Seventh-day Adventists and Health

A strong commitment to health has been a part of Seventh Adventist’s tradition since in founding in the 1840s.

There has been three large Adventist cohort studies in the United States and Canada since the 1950s.[1]

Data from the AHS-2 study shows that Adventists smoke much less frequently than the general American population (males – 1.2%, females – 1.0%) and drink less alcohol (6.6% drink alcohol).

Diet is also significantly different from the general population with 4.2% are total vegetarian, 31.6% lacto-ovo-vegetarian, 11.4% include fish with their lacto-ovo-vegetarian diet, 6.1% are semi-vegetarian (eat meat <1 time/week) and 46.8% are non-vegetarian.

The AHS-1 study showed 30-year-old Adventist males lives 7.3 years longer than the average 30-year-old white Californian male and with females living 4.4 years longer than the average Californian white female. For vegetarians it is 9.5 years longer for men and 6.1 years longer for women.  The rate of breast and prostate cancer is 4 times greater in the US population than is experienced by the Adventists.  Similarly, the rate of cardiovascular disease is 5 times greater in the general population.

Men drinking five to six glasses of water a day had a 60% – 70% reduction of the incidence of a fatal heart attack.[2]

There has been over 60 years of research comparing the effects of vegetarian diets on health.  Within the SDA community, the more vegetarian the diet, the better the health outcomes.

Vegan Seven-day Adventists are possibly the healthiest group of people on the planet.

Californians are much healthier than the average American. Asians and Hispanics are much healthier than the average white person in the USA.[3] Significance for the diabetic Odds Ratio is less than 0.0001.

Category%BMIType 2 diabetes
Odds ratio (*)
No red meat, fish, poultry, dairy, eggs
Lacto-ovo vegetarians
Vegan with eggs and milk
Vegan with fish, milk and eggs
Red meat, poultry less than once a week plus fish, milk, and eggs
Red meat, poultry more than once a week plus fish, milk, and eggs

(*) After adjustment for age, sex, ethnicity, education, income, physical activity, television watching, sleep habits and alcohol use.

Comparison of disease

The following table compares Californian Seventh-day Adventists. The comparison group is the Seventh-day Adventists vegetarians. All Seventh-day Adventists are much healthier than the average American.[4]

Vegetarians ate no meat, fish, or poultry; semi-vegetarians ate meat, fish, or poultry in total less than 1 time per week; non-vegetarians ate these foods one or more times per week.

• Men1.351.970.0001
• Women1.081.930.0001
• Men1.572.230.0001
• Women1.442.240.0001
Rheumatoid arthritis
• Men1.141.500.005
• Women1.161.570.0001
• Men1.201.480.0001
• Women1.281.610.0001

Relative Risk or Odds Ratio of cardio-metabolic-related factors among vegan and lacto-ovo-vegetarian Adventists compared with non-vegetarians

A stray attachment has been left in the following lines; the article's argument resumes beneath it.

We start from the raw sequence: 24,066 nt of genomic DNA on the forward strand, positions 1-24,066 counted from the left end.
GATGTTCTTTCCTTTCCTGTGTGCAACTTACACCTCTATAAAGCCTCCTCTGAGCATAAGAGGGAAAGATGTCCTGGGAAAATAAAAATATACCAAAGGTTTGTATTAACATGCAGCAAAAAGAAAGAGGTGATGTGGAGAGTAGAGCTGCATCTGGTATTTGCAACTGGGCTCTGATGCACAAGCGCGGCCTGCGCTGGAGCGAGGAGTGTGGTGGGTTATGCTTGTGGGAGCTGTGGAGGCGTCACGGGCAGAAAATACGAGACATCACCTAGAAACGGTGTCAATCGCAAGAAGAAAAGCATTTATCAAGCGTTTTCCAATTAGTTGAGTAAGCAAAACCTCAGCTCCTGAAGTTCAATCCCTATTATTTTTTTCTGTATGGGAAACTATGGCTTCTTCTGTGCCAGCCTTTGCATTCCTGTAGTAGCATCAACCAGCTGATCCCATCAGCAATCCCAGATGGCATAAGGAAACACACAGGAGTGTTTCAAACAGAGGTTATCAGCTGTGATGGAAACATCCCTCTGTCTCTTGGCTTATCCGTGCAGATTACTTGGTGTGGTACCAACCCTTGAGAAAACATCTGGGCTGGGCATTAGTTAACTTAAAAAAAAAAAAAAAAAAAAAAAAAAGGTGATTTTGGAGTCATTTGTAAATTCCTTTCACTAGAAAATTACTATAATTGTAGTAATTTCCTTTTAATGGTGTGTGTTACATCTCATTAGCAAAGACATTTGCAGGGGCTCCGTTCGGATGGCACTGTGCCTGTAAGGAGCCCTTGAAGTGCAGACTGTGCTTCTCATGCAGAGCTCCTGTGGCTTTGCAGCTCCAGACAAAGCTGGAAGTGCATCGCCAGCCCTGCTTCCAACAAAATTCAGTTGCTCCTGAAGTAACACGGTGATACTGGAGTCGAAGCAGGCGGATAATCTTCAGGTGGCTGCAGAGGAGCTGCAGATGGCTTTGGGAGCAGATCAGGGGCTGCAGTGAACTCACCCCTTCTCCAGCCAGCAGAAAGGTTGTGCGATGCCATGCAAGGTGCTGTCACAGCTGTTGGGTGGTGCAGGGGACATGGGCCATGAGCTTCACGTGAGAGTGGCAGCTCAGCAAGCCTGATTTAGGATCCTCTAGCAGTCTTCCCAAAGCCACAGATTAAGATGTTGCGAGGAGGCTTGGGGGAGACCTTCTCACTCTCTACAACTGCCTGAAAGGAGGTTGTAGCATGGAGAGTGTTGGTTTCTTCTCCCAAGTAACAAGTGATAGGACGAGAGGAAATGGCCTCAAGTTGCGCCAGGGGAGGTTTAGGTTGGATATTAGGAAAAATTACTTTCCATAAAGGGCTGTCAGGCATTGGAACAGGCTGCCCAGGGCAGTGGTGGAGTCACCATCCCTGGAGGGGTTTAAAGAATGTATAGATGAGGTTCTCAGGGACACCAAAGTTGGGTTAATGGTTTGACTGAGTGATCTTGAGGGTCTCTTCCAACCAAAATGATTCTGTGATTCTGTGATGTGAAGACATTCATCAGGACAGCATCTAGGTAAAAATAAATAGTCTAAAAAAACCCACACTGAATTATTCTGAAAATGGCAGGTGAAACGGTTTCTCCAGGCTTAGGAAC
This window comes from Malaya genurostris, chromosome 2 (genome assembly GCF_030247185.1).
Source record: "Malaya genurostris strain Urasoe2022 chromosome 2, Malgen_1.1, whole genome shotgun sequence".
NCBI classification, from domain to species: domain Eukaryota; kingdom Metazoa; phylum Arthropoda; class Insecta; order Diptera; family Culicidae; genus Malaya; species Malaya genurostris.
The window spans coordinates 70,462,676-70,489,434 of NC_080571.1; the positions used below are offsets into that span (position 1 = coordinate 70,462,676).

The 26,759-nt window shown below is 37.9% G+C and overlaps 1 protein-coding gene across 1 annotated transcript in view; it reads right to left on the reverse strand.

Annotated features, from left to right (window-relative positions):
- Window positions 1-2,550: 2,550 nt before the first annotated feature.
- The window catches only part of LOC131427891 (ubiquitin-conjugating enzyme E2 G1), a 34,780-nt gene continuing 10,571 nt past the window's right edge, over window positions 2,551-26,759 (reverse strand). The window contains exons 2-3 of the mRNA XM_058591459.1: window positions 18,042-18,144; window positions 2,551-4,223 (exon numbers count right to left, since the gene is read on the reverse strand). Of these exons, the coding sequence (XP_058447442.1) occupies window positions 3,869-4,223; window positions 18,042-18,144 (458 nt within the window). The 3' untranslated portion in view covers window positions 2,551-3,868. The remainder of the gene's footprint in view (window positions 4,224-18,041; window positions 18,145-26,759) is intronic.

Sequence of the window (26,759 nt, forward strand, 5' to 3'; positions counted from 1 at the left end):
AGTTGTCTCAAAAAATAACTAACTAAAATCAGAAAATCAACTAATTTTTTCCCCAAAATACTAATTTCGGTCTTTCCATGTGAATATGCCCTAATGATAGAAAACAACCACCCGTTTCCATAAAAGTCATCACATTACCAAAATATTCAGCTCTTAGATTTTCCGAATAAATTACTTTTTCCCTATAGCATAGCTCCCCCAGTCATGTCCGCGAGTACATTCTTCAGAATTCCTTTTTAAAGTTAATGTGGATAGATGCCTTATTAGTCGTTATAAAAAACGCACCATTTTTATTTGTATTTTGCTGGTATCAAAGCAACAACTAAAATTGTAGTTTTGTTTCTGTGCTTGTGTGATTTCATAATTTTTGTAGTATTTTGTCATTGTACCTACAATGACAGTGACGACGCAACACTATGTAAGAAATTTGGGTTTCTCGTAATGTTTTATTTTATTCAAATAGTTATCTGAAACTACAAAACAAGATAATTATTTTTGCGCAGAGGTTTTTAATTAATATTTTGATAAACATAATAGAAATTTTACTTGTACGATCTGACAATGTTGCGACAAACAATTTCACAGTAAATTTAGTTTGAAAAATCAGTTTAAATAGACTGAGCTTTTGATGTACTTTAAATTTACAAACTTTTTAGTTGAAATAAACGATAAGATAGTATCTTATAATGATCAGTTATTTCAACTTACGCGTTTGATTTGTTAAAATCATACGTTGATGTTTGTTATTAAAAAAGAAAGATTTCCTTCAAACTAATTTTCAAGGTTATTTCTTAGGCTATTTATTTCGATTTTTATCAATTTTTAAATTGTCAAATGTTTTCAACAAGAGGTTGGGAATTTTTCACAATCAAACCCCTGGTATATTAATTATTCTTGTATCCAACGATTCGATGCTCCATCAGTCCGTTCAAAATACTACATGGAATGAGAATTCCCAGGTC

Comparison of Mortality

The vegetarians and semi-vegetarians are compared with non-vegetarians Adventists.[5]

Vegetarians ate no meat, fish, or poultry; semi-vegetarians ate meat, fish, or poultry in total less than 1 time per week; non-vegetarians ate these foods one or more times per week.

Cause of MortalityVegetarianVeganSignificance
All-cause mortality0.910.85< 0.05
• Males0.860.72< 0.05
• Females0.940.97< 0.05
All-cancer0.900.92< 0.05
• Males1.010.81< 0.05
• Females0.850.99< 0.05
Ischemic heart disease0.820.90< 0.05
• Males0.760.45< 0.05
• Females0.851.39< 0.05
Cardiovascular disease0.900.91< 0.05
• Males0.770.58< 0.05
• Females0.991.18< 0.05
Other cause0.910.74< 0.05
• Males0.890.81< 0.05
• Females0.930.70< 0.05

Hazard ratio of all-cancer and site-specific cancers among vegan and lacto-ovo-vegetarian Adventists compared with non-vegetarians

As the diet becomes more vegetarian then the risk factors decreased for all categories except for female ischemic heart disease and female urinary tract cancers.

Note that the comparisons are within the Adventist community, which is much, much healthier than the general U.S. population.

Seventh-day Adventists and Longevity

Much publicity is given to the longevity of the people of Japan and Okinawa (an archipelago that stretches from southern Japan to Taiwan). However, it is vegetarian Californian Seventh-day Adventists that have the longest lifespan and the highest levels of health on the planet.

Vegetarian Californian Adventists have a higher lifer expectancy at the age of 30 years than other white Californians by 9.5 years in men and 6.1 years in women, giving them the highest life expectancy of any formally described population.[6]

Note that Californians are much healthier than the average American being in the top five states for longevity with an average life expectancy of 5-6 years greater than the Mississippi states.


  1. Butler, T. L. et al. (2008) Cohort profile: The Adventist Health Study-2 (AHS-2). International Journal of Epidemiology. 37 (2), 260–265.
  2. Buettner, D. (2012) The Blue Zones. Second Ed. Washington DC: National Geographic.
  3. Tonstad, S. et al. (2009) Type of vegetarian diet, body weight, and prevalence of type 2 diabetes. Diabetes Care. 32 (5), 791–796.
  4. Fraser, G. E. (1999) Associations between diet and cancer, ischemic heart disease, and all-cause mortality in non-Hispanic white California Seventh-day Adventists. The American Journal of Clinical Nutrition. 70 (3), 532s–538s.
  5. Le, L. & Sabate, J. (2014) Beyond Meatless, the Health Effects of Vegan Diets: Findings from the Adventist Cohorts. Nutrients. 6 (6), 2131–2147.
  6. Fraser, G. E., & Shavlik, D. J. (2001). Ten Years of Life—Is It a Matter of Choice? Archives of Internal Medicine, 161(13), 1645–1652.

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